Mr. Laser Beam wrote:
Deranged Nasat wrote:
indeed, "The Good That Men Do" appears to promise the 25th century will be a time of great prosperity and peace
In what way? Just because Jake and Nog are still alive, and Section 31 is not? It didn't mention anything about the Federation, did it?
If anything, the formation of the Pact demonstrates why the Federation's core beliefs on the subject of peaceful co-operation are so successful. I don't see how the strengths are being overlooked in favour of the flaws.
You have been reading this whole thread, haven't you?
As I said in another thread: Death, darkness and gloom all sell. How else do you explain how popular nuBSG was? I wouldn't want Trek to be like that, would you? And aren't you aware of all of the "fall of the Federation" TV series ideas that have been bandied about?
It was formed because the members have finally realized the benefits of working together and see an opportunity to increase their influence.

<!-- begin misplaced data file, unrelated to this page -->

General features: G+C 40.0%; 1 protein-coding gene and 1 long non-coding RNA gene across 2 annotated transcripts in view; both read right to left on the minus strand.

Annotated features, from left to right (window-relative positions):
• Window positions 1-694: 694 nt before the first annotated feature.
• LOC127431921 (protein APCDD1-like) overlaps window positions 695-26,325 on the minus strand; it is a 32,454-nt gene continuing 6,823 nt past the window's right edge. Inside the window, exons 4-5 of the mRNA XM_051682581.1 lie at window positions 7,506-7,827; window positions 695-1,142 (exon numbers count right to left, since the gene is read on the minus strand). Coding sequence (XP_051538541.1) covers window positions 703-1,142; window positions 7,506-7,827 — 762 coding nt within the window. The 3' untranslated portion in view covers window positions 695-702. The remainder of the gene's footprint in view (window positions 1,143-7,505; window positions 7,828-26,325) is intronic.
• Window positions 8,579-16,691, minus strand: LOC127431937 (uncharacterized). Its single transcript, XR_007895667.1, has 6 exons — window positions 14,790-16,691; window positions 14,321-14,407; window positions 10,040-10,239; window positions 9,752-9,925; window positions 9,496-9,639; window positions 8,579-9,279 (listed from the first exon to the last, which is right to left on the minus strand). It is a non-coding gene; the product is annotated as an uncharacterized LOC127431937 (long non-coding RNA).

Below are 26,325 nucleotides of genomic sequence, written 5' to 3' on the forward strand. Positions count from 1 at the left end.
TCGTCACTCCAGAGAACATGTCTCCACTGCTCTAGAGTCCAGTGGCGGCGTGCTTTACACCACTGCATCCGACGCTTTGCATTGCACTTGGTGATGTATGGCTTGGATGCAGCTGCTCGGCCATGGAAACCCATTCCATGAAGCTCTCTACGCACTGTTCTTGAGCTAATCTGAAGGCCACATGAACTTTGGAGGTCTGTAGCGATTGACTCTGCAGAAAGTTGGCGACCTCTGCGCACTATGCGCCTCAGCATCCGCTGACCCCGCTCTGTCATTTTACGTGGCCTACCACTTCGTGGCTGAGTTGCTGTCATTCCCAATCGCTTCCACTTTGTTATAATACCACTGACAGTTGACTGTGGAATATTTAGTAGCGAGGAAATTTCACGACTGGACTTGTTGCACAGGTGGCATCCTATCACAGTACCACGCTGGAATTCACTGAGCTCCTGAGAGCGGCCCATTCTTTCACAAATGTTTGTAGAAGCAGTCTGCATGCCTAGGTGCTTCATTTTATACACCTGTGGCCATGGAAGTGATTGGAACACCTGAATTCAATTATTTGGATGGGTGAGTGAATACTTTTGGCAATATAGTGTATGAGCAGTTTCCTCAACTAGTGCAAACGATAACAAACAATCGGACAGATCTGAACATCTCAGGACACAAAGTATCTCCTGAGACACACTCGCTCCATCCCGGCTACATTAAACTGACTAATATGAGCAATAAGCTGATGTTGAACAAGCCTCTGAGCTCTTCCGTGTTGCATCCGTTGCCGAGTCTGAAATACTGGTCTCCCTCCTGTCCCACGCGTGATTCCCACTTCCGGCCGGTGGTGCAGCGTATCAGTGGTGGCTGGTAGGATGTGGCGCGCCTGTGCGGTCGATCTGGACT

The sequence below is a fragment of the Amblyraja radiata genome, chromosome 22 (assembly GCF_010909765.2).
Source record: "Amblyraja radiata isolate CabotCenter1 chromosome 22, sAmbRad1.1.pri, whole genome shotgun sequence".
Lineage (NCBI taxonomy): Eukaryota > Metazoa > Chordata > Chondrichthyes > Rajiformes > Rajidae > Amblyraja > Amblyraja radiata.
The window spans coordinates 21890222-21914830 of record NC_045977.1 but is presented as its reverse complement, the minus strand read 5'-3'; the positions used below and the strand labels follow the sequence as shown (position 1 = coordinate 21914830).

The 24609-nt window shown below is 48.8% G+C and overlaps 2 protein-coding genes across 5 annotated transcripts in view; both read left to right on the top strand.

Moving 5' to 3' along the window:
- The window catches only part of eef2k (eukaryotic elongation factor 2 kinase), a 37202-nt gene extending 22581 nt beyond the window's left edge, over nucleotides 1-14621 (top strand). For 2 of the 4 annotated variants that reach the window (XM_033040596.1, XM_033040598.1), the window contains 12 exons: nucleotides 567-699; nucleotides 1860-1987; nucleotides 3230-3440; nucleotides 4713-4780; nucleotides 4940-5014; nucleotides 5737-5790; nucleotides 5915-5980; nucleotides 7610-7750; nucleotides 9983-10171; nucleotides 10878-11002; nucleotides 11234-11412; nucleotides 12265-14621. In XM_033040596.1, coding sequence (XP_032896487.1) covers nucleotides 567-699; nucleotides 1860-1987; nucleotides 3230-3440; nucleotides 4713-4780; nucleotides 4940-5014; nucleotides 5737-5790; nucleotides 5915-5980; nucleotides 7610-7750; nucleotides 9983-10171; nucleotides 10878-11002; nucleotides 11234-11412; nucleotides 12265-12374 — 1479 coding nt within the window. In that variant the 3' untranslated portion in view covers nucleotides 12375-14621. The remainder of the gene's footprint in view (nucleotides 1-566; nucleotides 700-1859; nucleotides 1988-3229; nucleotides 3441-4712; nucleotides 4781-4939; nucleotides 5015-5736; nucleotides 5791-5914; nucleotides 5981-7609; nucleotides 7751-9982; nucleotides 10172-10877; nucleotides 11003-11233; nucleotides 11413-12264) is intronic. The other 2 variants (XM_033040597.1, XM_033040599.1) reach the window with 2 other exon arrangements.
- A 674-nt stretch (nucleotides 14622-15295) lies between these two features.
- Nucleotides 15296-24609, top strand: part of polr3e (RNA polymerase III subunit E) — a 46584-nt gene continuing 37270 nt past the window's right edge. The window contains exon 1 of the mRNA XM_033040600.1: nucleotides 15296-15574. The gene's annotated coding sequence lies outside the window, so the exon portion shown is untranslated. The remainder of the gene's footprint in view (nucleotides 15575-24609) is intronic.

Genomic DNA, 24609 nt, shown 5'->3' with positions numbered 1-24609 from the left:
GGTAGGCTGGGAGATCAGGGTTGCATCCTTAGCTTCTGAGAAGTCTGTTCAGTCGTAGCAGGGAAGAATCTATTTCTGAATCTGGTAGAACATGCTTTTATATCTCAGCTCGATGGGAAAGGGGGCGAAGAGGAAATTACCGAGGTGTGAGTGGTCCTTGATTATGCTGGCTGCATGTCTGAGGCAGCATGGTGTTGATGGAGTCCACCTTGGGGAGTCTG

Their influence *against the Federation*. How can the Pact succeed without the Federation failing? The two are, and presumably always will be, at odds, because that's why the Pact was created in the first place.
Call me hopeless, but I remember a line from Batman Begins:
"Why do we fall Bruce?"
"So that we can learn to pick ourselves up."
I would prefer that the Federation not "fall" at all. It hasn't yet. But the road that the novels are on, doesn't look particularly happy.
The road towards a far more unified galaxy, where no nation or race stands alone but co-operates with its neighbours, and where political rivalry and jostling for influence in this manner are seen far more often than armed conflict? My view of the road the novels are on is that we are seeing, quite possibly, the first sparks of what might become (eventually) a true galactic alliance. I stand by my view that Trek literature is as hopeful and optimistic as ever. Yes, the Federation took a beating, but it'll rebuild and reaffirm itself.
I'm suddenly reminded of a quote from "Babylon Five".
G'Kar: "We are all the sum of our tears. Too little, and the ground is not fertile and nothing can grow there. Too much, and the best of us is washed away".
I see the current state of the Trek universe as perhaps acknowledging the first part of that comment. The destruction and death suffered during the Borg invasion and aftermath might encourage the growth- might be
encouraging the growth- of something great. You see it more in terms of the latter half of the comment, I think. Why? We've already seen positive outcomes rising from the ashes of the Borg invasion: the more interconnected Trek universe.